Houston, TX (May 2020) – Pulmotect, Inc., a clinical-stage biotechnology company, has received approval from the U.S. Food & Drug Administration (FDA) to initiate two COVID-19 Phase-2 clinical trials of its innate immune-stimulating drug PUL-042. The Company plans to start accrual within the next week at up to twenty U.S. sites. The trials are for the prevention of infection with SARS-CoV-2 and the prevention of disease progression in patients with early COVID-19 disease. Funding for the trials came from the final closing of the Company’s offering of Series B Preferred stock in March.
Recently, in research published in the Immunity, researchers from University College London in the United Kingdom revealed that a special type of immune cells can be activated to kill cancerous cells through research on mice. Related research may give hope for the development of new types of anticancer therapy.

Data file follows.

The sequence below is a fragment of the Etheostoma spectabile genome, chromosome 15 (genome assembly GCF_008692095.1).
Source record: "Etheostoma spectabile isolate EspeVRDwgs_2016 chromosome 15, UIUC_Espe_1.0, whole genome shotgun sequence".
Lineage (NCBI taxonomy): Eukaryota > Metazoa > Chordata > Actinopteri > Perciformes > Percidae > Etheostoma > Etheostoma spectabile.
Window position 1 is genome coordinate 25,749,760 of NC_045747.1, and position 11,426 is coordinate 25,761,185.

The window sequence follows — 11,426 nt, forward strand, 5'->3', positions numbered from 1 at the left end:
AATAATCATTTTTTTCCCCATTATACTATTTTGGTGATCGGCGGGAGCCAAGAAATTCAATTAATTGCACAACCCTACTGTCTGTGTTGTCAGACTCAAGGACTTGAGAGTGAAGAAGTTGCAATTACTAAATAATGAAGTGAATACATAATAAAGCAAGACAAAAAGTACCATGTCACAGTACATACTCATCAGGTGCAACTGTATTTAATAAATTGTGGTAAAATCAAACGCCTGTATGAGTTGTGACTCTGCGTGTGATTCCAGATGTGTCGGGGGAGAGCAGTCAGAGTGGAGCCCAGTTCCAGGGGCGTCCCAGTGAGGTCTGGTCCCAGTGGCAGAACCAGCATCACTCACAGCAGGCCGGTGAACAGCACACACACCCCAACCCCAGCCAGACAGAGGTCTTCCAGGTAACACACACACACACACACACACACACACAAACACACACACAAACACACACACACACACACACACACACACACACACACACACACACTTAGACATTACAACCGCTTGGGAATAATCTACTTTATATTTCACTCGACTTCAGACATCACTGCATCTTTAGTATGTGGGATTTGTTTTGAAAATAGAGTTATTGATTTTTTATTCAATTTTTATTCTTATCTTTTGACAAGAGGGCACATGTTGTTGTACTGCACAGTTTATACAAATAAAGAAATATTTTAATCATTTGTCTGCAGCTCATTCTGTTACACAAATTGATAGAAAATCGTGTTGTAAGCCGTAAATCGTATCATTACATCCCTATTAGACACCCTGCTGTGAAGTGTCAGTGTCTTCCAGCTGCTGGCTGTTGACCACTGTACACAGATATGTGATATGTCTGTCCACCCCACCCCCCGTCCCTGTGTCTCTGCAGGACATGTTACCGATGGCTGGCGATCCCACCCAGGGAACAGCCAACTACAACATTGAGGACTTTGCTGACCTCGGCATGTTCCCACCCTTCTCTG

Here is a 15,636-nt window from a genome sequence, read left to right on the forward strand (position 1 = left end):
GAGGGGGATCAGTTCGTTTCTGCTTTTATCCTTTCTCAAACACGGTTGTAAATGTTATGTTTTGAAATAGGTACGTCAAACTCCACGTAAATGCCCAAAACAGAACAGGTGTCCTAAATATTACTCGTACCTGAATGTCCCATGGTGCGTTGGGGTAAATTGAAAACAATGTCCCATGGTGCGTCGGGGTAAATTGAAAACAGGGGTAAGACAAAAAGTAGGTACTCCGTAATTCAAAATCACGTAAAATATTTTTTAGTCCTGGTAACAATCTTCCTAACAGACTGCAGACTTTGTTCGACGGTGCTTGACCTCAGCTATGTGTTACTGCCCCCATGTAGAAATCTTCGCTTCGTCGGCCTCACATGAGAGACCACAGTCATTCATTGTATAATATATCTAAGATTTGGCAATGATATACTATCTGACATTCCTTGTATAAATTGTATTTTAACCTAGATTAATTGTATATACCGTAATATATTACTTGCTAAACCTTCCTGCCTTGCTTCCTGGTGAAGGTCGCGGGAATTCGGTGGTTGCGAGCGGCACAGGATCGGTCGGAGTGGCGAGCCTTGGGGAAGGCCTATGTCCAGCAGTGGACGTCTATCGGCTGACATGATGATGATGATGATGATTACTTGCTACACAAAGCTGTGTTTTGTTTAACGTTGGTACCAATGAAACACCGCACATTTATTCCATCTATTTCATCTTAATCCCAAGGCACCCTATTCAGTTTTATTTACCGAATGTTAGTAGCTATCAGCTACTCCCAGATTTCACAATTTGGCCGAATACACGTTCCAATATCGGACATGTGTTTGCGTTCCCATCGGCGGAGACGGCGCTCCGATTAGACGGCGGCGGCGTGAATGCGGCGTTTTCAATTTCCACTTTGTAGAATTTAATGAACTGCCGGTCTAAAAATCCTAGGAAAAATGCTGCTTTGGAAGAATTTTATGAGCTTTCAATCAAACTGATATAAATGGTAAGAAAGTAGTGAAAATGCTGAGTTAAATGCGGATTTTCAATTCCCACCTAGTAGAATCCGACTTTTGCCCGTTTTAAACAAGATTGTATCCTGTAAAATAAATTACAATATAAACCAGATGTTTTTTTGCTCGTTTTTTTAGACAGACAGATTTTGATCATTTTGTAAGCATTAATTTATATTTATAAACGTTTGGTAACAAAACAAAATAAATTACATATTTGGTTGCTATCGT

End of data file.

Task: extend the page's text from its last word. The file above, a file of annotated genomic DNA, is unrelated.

Nowadays, the brightest innovations usually happen at the intersection of different disciplines and technologies. A recent scientific achievement by Dr. Carsten Krieg, a researcher at Hollings Cancer Center (HCC), Medical University of South Carolina, is not an exception to this observation.
With an ambitious goal in mind to advance the field of cancer immunotherapy, Dr. Krieg combines a very powerful analytical technique -- mass cytometry, with artificial intelligence (AI), machine learning and bioinformatics tools to visualize the obtained experimental data and have a bird’s-eye view of the immune system.
Immunotherapies are hot property. Immuno-oncology is the crown jewel. But the road to riches, and more importantly cancer cures, is now crowded and full of potholes. Drug hunters need to look ahead, beyond the discovery process itself, to the reality of the many impediments that will confront drug candidates as they proceed towards the clinic in today's landscape. Here, I present three insights from current events, the third one taking a contrarian position.